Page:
In 1987 college football would never be the same. Southern Methodist University located in Dallas Texas, was handed down one of the biggest punishments in sports history. The Mustangs already on probation for recruiting violations, were found guilty of paying 13 players $61,000 from a booster slush fund. Not only did the coaching staff allow this to happen, the athletic director and members of the department knew about the fund. The NCAA didn't hesitate and used the scandal to make an example to other teams that there is zero tolerance for these actions. SMU gated off the field and was given the death penalty: shutting down the program for the whole 1988 season. The program lost 55 scholarships over a four-year span. From '88-2007 the Mustangs struggled, only being able to tally up one winning season in 20 years.
Scandals like this have been seen over the years in college athletics. You can date back to 1999 Minnesota's basketball program, when the team tutor wrote 400 papers for at least 20 players. We can fast-forward to 2011 when big time University of Miami booster Nevin Shapiro provided football and basketball players with money, entertainment, and even an abortion. Today the NCAA faces another huge scandal involving the University of North Carolina- Chapel Hill, which can possibly make it a non-accredited institution.
The Tar Heels have possibly attempted the biggest academic fraud in collegiate history, involving more than 3,100 students over 18 years. What is more disturbing is nearly 47% of those students are student-athletes. Academic counselors for UNC's athletics knowingly put borderline athletes into Afro-American studies to maintain player's eligibility. From football to women's basketball, players were provided with recycled papers and undeserving grades to continue competing. The university, academic department, and athletics made a mockery of the NCAA, at the time where the industry's enforcement has been lukewarm.
In 2012 the Committee of Infractions gave the Tar Heel's football program a slap on the hand, when they banned the program from bowl games for one year. However this did not stem from today's allegations, instead it evolved from players taking benefits from an agent that had ties with an assistant coach. The decision that the NCAA will make can either reinforce faith in their punishment system or continue to let these scandals pass by. This scandal in particular bypasses others, especially USC's back in 2004.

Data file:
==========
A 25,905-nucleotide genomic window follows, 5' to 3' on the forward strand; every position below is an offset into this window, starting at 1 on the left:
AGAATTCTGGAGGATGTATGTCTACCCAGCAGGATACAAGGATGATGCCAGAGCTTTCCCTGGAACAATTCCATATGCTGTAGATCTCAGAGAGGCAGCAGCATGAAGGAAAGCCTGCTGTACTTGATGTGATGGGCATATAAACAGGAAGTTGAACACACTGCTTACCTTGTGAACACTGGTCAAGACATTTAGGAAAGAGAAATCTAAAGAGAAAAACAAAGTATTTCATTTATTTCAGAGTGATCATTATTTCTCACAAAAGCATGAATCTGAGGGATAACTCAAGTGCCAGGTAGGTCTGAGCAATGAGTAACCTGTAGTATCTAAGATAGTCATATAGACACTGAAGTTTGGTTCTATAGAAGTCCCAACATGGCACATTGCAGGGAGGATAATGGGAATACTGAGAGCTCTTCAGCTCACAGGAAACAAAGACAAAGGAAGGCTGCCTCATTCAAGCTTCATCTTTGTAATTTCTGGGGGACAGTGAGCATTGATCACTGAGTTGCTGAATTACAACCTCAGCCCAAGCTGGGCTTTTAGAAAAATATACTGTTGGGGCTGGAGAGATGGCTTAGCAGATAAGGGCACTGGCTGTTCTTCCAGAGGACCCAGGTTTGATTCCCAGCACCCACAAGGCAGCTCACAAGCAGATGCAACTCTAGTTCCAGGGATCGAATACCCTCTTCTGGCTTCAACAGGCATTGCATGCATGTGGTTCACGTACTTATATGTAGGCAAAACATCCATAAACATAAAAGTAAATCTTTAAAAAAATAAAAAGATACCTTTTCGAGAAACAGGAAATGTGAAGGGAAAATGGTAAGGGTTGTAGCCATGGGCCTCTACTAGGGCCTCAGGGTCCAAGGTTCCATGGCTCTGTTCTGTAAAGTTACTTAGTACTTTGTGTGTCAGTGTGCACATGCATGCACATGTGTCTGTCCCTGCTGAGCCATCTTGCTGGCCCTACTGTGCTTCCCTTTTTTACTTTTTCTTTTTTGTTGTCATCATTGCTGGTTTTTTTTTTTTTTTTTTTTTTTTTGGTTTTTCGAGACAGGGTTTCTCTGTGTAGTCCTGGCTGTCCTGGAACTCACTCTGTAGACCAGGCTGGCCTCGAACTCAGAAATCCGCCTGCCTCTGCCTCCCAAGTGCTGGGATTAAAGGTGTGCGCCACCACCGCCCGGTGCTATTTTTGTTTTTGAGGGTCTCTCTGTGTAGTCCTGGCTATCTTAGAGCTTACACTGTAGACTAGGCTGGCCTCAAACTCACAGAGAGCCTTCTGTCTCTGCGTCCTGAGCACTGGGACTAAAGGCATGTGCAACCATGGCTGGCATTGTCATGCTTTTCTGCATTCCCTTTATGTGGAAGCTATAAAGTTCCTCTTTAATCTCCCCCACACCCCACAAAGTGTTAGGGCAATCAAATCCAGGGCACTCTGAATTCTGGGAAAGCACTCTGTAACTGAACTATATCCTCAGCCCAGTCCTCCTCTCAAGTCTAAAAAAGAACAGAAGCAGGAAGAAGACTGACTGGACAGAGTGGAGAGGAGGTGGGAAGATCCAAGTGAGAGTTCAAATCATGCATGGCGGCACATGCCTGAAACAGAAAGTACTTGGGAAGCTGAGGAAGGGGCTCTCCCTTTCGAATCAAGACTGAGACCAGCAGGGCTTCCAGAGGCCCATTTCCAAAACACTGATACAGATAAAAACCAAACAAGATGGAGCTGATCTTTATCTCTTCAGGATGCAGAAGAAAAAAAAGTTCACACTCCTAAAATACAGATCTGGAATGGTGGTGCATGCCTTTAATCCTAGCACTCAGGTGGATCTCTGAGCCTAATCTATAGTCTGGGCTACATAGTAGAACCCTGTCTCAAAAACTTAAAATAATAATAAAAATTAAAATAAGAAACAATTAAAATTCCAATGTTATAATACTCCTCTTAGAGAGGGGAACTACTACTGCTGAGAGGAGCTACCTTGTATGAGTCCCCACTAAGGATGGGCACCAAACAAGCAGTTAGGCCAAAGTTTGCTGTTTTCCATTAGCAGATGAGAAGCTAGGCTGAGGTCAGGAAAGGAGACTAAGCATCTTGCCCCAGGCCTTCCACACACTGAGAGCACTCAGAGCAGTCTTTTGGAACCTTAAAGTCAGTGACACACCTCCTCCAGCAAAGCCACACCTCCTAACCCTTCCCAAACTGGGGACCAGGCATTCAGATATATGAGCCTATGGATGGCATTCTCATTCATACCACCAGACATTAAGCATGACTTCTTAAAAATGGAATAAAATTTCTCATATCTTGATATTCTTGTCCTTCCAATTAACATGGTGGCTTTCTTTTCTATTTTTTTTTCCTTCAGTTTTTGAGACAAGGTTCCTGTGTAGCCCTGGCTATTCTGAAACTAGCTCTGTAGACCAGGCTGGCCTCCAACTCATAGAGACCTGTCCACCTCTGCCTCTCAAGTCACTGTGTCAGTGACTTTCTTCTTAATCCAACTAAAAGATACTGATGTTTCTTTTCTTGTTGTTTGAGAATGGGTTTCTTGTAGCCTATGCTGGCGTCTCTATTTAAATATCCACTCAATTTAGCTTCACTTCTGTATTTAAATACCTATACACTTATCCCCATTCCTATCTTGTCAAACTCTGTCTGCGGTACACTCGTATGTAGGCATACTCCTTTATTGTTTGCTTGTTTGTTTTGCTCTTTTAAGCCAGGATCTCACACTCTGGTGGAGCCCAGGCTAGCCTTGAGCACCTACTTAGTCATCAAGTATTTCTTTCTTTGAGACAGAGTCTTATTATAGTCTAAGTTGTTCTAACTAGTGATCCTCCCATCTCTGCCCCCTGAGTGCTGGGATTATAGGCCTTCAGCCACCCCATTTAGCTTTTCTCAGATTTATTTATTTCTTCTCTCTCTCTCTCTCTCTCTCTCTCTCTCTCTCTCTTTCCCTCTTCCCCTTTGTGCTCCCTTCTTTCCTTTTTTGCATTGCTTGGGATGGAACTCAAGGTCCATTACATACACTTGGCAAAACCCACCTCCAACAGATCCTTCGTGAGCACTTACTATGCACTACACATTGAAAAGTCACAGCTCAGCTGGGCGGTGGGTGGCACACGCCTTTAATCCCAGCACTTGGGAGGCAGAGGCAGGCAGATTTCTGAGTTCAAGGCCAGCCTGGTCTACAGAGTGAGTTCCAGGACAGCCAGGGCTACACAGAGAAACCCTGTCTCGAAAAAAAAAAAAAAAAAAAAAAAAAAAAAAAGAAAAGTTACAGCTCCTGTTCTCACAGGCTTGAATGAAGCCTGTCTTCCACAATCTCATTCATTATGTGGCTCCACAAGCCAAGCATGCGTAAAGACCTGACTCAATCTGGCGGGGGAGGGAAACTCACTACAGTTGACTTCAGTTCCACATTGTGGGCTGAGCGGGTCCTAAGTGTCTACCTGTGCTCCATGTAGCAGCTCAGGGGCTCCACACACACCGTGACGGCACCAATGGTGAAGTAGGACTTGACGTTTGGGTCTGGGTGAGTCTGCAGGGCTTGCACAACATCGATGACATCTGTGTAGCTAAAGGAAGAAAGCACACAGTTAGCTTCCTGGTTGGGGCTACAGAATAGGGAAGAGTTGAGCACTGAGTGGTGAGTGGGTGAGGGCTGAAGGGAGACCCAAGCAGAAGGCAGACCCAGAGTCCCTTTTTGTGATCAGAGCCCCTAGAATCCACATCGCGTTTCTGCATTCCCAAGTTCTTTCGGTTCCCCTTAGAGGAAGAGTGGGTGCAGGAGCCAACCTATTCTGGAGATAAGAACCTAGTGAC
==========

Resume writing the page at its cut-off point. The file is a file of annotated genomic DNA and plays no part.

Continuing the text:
The University of Southern California faced detrimental penalties when Reggie Bush and family were found guilty of taking improper benefits. The Trojan's running back accepted over $300,000 in expenses including a used house, from two sport agents. USC paid the ultimate price, having their Orange Bowl victory for the BCS championship and victories in 2005 erased. They were banned from postseason play for two years and 30 scholarships over three years were taken from them. The most electrifying athlete in college football also became the first player in Heisman Trophy history to return the award. From there the Trojans lost big time recruits and games, rebuilding over the years to get back to their winning ways. We can only wait for the NCAA's verdict on the Tar Heels' scandal for so long without thinking: "How harsh will their punishment be?" They can either give North Carolina sanctions that can possibly lead to the death penalty or they will give them another slap on the wrist unlike the Trojans.